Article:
American Psi Spy Mel Riley said that the situation became bizarre, even for them, so they didn’t speak about it outside the unit. Evidently, a tacit agreement was gradually formed between both sets of Psi Spies to not alert their respective bosses of this incredible and unexpected situation, for fear of negative repercussions.
Following unsuccessful early searches for their Russian counterparts, the Psi Spies realized that the extrasensors were not only operating in Russia, but also the USA. Hoping to remedy the situation, eventually the Psi Spies mounted an offensive against their opponents. According to several unit members, the Psi Spies ran a series of remote viewing sessions against the interlopers. They first remote-viewed Robert Monroe’s out-of-body event to see what was happening, and sure enough, they quickly realized that three people were non-physically present, observing. One of them was a woman. Monroe had gotten the impression that her name was Inga Arnyet.
This was confirmed by the Psi Spies.
An entire six-man Psi Spies team was thus assembled to concentrate on the female Soviet psychic in a coordinated group offensive. Armed with the location coordinates, the Psi Spies psychically slipped away into the aether and assembled in the Soviet compound, aware of each other only as ghostly, translucent figures, though the numbers were comforting. Soon the interloper was located. According to Riley, the woman became very upset when confronted by the team because she had never expected such an “attack.” With the team collectively viewing her, she lost all concentration and was rendered ineffective as a remote viewer—mission accomplished.
Following the operation, the Psi Spies team looked at each other as it was time to return to the physical, and then watched each other shoot into the air one by one, fading from sight. It was a spectacle that none had seen before because, until then, all sessions had been conducted individually.11
Of particular interest to us in this case are the following elements, not strictly based in RV, but extending into other areas:
- Some RV sessions appear to be indiscernible from regular OBEs. It is not unreasonable to assume these experiences are occurring on the so-called astral plane or, more specifically, what Robert Bruce calls the real-time zone, where you can observe a close simulacrum of the physical world without suffering the bizarre distortions and anomalies that often manifest in the astral plane proper.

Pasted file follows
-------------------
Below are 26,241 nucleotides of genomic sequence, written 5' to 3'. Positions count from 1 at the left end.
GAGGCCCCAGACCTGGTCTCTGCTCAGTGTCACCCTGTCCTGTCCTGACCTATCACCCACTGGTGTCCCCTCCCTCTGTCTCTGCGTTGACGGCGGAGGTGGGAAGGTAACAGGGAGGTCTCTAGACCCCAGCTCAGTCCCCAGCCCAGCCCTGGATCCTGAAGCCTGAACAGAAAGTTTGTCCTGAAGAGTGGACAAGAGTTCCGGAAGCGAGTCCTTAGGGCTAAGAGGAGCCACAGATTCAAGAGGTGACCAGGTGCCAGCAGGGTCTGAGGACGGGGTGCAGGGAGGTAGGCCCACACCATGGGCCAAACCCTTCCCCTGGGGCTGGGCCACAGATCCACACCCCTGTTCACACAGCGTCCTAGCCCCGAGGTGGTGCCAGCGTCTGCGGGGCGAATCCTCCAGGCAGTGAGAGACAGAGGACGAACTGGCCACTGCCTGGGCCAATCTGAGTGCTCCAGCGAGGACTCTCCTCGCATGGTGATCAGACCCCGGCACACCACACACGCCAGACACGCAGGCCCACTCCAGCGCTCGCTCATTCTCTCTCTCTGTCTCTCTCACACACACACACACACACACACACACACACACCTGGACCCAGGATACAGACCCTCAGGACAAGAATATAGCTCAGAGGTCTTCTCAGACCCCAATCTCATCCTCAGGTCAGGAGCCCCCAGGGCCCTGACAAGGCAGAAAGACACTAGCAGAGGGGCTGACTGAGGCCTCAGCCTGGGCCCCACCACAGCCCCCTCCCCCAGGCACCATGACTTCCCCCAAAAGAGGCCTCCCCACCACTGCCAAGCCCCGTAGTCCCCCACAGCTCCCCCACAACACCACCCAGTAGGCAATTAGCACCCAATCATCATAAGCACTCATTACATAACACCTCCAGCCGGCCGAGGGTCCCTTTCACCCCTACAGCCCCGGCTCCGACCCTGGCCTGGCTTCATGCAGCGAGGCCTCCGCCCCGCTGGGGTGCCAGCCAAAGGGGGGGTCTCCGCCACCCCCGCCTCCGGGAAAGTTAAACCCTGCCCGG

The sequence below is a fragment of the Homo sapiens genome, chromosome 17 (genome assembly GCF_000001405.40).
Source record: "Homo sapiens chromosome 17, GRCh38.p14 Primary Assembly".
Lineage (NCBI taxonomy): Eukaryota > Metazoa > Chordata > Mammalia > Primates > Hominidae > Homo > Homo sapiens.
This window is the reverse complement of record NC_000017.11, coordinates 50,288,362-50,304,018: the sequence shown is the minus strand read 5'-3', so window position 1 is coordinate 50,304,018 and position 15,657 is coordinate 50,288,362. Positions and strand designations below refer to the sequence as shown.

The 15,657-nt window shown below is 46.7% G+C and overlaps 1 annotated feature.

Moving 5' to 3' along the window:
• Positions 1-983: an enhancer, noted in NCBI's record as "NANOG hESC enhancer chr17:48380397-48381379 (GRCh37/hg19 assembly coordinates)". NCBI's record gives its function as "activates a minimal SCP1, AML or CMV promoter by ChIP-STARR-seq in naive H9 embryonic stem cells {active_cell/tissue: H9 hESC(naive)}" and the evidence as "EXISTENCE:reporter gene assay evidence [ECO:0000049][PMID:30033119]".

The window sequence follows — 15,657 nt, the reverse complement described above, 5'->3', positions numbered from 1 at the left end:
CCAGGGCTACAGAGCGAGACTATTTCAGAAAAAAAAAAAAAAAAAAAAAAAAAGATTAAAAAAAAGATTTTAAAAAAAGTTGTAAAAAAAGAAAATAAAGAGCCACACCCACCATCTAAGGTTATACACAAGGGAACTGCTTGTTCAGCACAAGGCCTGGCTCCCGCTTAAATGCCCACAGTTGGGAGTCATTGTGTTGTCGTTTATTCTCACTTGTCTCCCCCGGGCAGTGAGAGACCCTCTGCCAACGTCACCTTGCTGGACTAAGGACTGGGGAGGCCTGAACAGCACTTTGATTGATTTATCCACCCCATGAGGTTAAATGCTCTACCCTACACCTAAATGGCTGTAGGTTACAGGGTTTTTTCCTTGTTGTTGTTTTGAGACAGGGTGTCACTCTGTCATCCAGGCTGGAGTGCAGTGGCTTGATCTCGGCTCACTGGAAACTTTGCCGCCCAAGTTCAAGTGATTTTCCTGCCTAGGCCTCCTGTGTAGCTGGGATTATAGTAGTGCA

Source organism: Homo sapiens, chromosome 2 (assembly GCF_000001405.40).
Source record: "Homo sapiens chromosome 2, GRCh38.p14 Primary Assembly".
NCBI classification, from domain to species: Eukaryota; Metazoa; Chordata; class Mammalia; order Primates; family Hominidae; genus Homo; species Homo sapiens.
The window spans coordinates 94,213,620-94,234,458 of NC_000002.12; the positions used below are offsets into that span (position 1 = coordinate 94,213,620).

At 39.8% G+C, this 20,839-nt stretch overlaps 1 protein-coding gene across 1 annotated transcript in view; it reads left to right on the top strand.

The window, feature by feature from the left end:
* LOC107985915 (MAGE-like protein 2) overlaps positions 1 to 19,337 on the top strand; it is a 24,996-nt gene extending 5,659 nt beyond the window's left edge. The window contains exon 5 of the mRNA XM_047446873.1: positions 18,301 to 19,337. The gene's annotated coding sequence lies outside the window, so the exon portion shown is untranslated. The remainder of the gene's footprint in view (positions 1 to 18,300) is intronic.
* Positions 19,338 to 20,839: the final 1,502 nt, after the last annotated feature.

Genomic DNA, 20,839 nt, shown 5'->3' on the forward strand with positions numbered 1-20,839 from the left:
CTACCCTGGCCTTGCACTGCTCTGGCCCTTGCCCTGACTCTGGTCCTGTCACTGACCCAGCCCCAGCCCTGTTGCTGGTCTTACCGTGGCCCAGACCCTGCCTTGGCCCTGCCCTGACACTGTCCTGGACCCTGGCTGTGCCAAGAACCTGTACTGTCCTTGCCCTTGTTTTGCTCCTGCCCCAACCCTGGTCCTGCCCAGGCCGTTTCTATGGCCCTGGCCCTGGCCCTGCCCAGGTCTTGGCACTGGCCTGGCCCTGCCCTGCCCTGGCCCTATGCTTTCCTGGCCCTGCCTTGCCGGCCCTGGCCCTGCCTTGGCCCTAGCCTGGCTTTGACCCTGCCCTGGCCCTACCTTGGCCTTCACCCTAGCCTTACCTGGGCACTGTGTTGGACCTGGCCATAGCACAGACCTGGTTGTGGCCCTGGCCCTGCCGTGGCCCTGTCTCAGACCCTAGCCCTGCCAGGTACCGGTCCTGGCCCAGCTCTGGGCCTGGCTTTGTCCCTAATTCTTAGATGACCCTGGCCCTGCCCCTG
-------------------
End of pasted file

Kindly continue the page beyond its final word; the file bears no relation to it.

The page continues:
- The RVers could perceive each other as ghost-like translucent humanoids during the sessions—mental projections of their familiar physical form. In the Matrix movie when Neo is uploaded with Morpheus into one of the Nebuchadnezzar’s training programs, he finds that the plugs from his real-life body are gone and his hair and clothes have returned to the way they were in the Matrix reality. Morpheus referred to the phenomenon as the “Residual Self Image.” We are prone to projecting a visual form of our physical selves, even when we are no longer based in the physical world and are simply operating as otherwise formless consciousness. We often tend to revert to our Residual Self Image, unless we choose otherwise.
Following years of conditioning ourselves to identify with our physical body, such a finding is not surprising. This is confirmed by various strands of research, including NDE research, hypnosis, research into “ghosts,” and so on. The Psi Spies do not appear to have had any feedback from clairvoyants still anchored in the physical as to how they appeared to brain-based perception in their OB state, which is a shame.
It cannot be denied—conservatively speaking—that a form of bilocation of consciousness is taking place with RV and OBEs. Within the philosophical framework of monistic idealism, such a functional bilocation of consciousness is not only unremarkable (since consciousness is rightly seen as the ground of all existence) but to be expected. No matter “where” we go, our broader consciousness and all the information in the holographic cosmos is already there to begin with.
Physicist Tom Campbell, who worked with Monroe in the pioneering early days and helped him develop the research technology, does not believe neurochemistry has anything much to do with the OBE. He also believes that physical reality too is a simulation, not unlike the virtual realities of the mind-worlds we have been exploring here. He subscribes to the kind of holographic model we outlined in Book 1: our senses interact with a kind of quantum hologram projected into our minds by what he calls “The Big Computer.” Until objects in physical matter reality (PMR) are observed they exist only in potential12, in all possible states, à la the Copenhagen interpretation.
1 Charles Tart, PSYCHEDELIC EXPERIENCES ASSOCIATED WITH A NOVEL
HYPNOTIC PROCEDURE, MUTUAL HYPNOSIS, THE AMERICAN JOuRNAL OF CLINICAL HYPNOSIS, Volume X, Number 2, October 1967
5 Talbot, The Holographic Universe, 144.
6 Tart, op. cit.
7 See Moen, Voyage Beyond Doubt, chapter 1.
8 Ibid., chapter 2.
11 Marrs, PSI Spies, 164-171.
12 Peake, The Out-of-Body Experience, 102.